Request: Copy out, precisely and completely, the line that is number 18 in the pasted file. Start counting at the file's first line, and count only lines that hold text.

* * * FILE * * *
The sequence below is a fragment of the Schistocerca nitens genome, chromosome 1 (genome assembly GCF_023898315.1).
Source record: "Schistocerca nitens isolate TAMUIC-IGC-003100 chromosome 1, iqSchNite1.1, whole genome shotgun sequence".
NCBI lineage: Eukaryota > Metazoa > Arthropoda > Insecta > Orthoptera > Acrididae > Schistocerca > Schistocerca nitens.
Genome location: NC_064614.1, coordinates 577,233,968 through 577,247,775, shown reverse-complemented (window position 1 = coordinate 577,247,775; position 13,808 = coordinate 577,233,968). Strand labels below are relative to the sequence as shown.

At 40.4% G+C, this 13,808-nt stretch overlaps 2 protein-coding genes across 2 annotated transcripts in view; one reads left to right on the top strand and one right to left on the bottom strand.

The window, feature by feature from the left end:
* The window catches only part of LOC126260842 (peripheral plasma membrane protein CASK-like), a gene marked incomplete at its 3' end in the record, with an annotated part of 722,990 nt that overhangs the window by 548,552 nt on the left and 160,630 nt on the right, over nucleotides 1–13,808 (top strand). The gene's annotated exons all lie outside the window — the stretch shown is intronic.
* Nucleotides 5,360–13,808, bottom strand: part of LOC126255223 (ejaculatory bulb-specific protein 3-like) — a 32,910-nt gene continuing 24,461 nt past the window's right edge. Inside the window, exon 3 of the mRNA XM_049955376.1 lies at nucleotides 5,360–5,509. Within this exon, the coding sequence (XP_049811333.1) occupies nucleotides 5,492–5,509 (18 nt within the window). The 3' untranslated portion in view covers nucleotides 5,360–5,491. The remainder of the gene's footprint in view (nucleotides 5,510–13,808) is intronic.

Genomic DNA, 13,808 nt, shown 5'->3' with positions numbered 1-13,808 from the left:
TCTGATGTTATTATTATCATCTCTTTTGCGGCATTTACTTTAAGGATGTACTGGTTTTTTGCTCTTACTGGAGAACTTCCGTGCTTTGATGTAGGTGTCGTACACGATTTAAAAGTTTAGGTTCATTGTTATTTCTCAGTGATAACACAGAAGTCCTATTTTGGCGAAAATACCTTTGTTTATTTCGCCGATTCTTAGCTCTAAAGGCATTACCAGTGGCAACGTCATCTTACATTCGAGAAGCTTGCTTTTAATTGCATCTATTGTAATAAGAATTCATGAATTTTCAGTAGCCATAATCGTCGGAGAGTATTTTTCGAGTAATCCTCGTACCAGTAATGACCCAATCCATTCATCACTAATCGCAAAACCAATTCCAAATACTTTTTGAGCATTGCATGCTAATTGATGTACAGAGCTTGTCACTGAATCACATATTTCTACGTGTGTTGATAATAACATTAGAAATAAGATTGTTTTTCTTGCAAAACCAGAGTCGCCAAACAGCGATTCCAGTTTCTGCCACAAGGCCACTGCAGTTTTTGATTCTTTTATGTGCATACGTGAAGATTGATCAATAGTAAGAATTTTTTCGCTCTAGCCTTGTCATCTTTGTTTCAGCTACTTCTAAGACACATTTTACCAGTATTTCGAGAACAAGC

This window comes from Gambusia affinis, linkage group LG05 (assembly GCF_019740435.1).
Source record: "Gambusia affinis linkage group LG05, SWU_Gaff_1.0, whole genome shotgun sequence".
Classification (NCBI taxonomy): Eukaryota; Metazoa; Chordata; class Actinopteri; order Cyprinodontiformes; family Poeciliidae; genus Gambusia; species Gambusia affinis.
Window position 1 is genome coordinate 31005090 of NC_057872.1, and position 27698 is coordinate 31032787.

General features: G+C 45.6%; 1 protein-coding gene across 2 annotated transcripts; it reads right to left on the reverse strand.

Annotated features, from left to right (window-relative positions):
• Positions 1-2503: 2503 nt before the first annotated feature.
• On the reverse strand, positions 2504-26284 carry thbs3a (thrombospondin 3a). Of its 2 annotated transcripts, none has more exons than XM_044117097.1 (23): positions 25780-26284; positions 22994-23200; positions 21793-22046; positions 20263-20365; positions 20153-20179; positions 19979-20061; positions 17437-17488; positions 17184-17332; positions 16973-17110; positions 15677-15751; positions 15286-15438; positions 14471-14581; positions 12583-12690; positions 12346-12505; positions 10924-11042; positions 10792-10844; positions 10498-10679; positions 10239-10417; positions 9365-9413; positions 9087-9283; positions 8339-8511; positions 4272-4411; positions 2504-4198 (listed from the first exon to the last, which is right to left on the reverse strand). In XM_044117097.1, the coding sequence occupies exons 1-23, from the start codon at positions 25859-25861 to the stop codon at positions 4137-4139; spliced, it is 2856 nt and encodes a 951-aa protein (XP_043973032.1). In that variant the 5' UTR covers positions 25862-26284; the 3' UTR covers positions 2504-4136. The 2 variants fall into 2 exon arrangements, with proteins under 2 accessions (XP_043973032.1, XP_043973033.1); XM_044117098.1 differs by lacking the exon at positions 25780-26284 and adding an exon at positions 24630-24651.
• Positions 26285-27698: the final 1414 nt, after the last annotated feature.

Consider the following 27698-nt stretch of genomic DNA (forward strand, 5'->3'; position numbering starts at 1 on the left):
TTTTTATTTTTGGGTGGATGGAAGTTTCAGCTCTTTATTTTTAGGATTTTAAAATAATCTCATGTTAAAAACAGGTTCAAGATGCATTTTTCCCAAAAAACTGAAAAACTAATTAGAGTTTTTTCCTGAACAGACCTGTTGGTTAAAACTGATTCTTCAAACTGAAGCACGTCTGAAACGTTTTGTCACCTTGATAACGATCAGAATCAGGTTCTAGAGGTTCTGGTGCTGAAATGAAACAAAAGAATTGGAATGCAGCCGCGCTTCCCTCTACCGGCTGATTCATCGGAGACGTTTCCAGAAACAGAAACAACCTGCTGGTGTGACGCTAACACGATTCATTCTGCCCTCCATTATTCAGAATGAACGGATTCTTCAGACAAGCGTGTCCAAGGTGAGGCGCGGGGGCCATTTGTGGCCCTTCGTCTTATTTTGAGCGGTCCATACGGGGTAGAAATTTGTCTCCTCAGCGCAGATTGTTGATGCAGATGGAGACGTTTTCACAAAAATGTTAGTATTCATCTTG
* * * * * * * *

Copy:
• On the reverse strand, positions 2504-26284 carry thbs3a (thrombospondin 3a). Of its 2 annotated transcripts, none has more exons than XM_044117097.1 (23): positions 25780-26284; positions 22994-23200; positions 21793-22046; positions 20263-20365; positions 20153-20179; positions 19979-20061; positions 17437-17488; positions 17184-17332; positions 16973-17110; positions 15677-15751; positions 15286-15438; positions 14471-14581; positions 12583-12690; positions 12346-12505; positions 10924-11042; positions 10792-10844; positions 10498-10679; positions 10239-10417; positions 9365-9413; positions 9087-9283; positions 8339-8511; positions 4272-4411; positions 2504-4198 (listed from the first exon to the last, which is right to left on the reverse strand). In XM_044117097.1, the coding sequence occupies exons 1-23, from the start codon at positions 25859-25861 to the stop codon at positions 4137-4139; spliced, it is 2856 nt and encodes a 951-aa protein (XP_043973032.1). In that variant the 5' UTR covers positions 25862-26284; the 3' UTR covers positions 2504-4136. The 2 variants fall into 2 exon arrangements, with proteins under 2 accessions (XP_043973032.1, XP_043973033.1); XM_044117098.1 differs by lacking the exon at positions 25780-26284 and adding an exon at positions 24630-24651.